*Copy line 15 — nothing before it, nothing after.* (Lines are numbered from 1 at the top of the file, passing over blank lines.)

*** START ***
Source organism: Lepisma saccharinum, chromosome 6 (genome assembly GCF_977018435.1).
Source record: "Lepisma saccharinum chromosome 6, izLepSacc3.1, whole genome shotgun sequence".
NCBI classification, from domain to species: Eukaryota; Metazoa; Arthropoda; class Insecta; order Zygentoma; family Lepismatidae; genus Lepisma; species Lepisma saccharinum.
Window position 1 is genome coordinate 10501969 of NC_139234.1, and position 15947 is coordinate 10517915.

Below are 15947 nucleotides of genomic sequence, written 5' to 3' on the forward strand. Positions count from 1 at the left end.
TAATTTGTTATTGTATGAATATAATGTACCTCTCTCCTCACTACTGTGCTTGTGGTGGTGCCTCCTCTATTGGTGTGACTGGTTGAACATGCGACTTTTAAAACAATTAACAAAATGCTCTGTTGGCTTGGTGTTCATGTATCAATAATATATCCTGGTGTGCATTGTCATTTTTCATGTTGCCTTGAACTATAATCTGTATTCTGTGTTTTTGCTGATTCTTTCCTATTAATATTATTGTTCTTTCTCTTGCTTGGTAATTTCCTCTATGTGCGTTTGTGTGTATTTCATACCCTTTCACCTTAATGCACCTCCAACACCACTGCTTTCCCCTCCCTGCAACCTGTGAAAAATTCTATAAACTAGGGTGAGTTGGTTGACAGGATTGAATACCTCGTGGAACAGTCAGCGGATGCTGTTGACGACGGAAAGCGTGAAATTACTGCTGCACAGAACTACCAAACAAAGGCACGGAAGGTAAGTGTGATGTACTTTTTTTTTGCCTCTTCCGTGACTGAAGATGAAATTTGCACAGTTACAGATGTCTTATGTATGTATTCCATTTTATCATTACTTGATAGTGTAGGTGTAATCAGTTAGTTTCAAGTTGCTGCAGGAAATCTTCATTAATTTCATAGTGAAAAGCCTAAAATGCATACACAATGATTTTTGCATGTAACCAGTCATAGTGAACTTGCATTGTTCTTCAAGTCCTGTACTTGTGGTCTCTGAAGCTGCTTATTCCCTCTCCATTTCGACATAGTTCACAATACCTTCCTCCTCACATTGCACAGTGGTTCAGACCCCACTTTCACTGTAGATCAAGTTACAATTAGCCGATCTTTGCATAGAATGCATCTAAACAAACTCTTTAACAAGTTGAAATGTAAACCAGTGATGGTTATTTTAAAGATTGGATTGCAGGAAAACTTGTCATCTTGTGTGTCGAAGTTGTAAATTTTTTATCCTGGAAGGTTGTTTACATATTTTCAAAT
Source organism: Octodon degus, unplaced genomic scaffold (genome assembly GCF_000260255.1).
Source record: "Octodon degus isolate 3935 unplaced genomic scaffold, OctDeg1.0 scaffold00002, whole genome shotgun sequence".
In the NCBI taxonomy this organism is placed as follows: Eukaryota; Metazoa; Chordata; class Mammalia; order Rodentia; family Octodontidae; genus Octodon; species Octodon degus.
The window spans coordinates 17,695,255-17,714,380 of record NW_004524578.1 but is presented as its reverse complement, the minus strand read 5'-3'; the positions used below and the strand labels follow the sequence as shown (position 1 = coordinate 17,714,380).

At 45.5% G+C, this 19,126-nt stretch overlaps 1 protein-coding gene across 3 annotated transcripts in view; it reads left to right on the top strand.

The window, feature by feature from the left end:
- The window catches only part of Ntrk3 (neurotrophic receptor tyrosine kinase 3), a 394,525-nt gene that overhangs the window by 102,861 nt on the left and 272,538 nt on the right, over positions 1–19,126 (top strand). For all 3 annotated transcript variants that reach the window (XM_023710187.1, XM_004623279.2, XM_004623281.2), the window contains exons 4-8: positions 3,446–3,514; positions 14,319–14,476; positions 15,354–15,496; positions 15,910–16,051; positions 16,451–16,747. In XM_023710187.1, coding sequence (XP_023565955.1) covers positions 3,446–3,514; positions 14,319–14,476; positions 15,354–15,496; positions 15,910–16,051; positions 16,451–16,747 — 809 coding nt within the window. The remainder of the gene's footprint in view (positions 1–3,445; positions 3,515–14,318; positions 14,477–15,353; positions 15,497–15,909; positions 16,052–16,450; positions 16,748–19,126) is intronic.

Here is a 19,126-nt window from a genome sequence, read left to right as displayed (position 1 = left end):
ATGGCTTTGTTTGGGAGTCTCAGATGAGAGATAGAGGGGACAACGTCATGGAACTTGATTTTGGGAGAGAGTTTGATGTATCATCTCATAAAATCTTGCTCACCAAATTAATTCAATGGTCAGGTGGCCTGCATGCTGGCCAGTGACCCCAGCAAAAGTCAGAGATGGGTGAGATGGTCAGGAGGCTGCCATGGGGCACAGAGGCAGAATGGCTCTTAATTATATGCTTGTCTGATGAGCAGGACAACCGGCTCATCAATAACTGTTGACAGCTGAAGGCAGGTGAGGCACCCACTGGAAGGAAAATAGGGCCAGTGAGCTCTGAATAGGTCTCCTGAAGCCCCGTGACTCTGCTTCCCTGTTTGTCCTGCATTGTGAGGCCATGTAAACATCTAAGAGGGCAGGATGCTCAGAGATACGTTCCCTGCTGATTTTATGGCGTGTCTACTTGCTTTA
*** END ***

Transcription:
ATGGCTTTGTTTGGGAGTCTCAGATGAGAGATAGAGGGGACAACGTCATGGAACTTGATTTTGGGAGAGAGTTTGATGTATCATCTCATAAAATCTTGCTCACCAAATTAATTCAATGGTCAGGTGGCCTGCATGCTGGCCAGTGACCCCAGCAAAAGTCAGAGATGGGTGAGATGGTCAGGAGGCTGCCATGGGGCACAGAGGCAGAATGGCTCTTAATTATATGCTTGTCTGATGAGCAGGACAACCGGCTCATCAATAACTGTTGACAGCTGAAGGCAGGTGAGGCACCCACTGGAAGGAAAATAGGGCCAGTGAGCTCTGAATAGGTCTCCTGAAGCCCCGTGACTCTGCTTCCCTGTTTGTCCTGCATTGTGAGGCCATGTAAACATCTAAGAGGGCAGGATGCTCAGAGATACGTTCCCTGCTGATTTTATGGCGTGTCTACTTGCTTTA